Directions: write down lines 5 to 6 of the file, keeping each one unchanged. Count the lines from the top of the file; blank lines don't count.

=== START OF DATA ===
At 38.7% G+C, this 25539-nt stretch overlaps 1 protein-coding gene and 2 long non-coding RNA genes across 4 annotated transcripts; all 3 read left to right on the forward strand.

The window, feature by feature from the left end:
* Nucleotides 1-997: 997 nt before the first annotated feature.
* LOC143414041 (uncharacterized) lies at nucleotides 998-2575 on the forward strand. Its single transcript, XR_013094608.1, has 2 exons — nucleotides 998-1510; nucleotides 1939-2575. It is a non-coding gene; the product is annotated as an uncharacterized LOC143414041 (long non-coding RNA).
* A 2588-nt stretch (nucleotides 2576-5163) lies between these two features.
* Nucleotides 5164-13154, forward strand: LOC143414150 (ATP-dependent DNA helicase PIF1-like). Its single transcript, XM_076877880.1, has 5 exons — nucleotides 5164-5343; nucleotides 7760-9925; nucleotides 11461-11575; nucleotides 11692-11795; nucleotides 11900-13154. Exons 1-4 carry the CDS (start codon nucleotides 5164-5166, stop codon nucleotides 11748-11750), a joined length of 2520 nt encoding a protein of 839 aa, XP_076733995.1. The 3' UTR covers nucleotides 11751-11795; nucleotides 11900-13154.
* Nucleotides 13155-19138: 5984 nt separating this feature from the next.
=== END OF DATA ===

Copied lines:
* A 2588-nt stretch (nucleotides 2576-5163) lies between these two features.
* Nucleotides 5164-13154, forward strand: LOC143414150 (ATP-dependent DNA helicase PIF1-like). Its single transcript, XM_076877880.1, has 5 exons — nucleotides 5164-5343; nucleotides 7760-9925; nucleotides 11461-11575; nucleotides 11692-11795; nucleotides 11900-13154. Exons 1-4 carry the CDS (start codon nucleotides 5164-5166, stop codon nucleotides 11748-11750), a joined length of 2520 nt encoding a protein of 839 aa, XP_076733995.1. The 3' UTR covers nucleotides 11751-11795; nucleotides 11900-13154.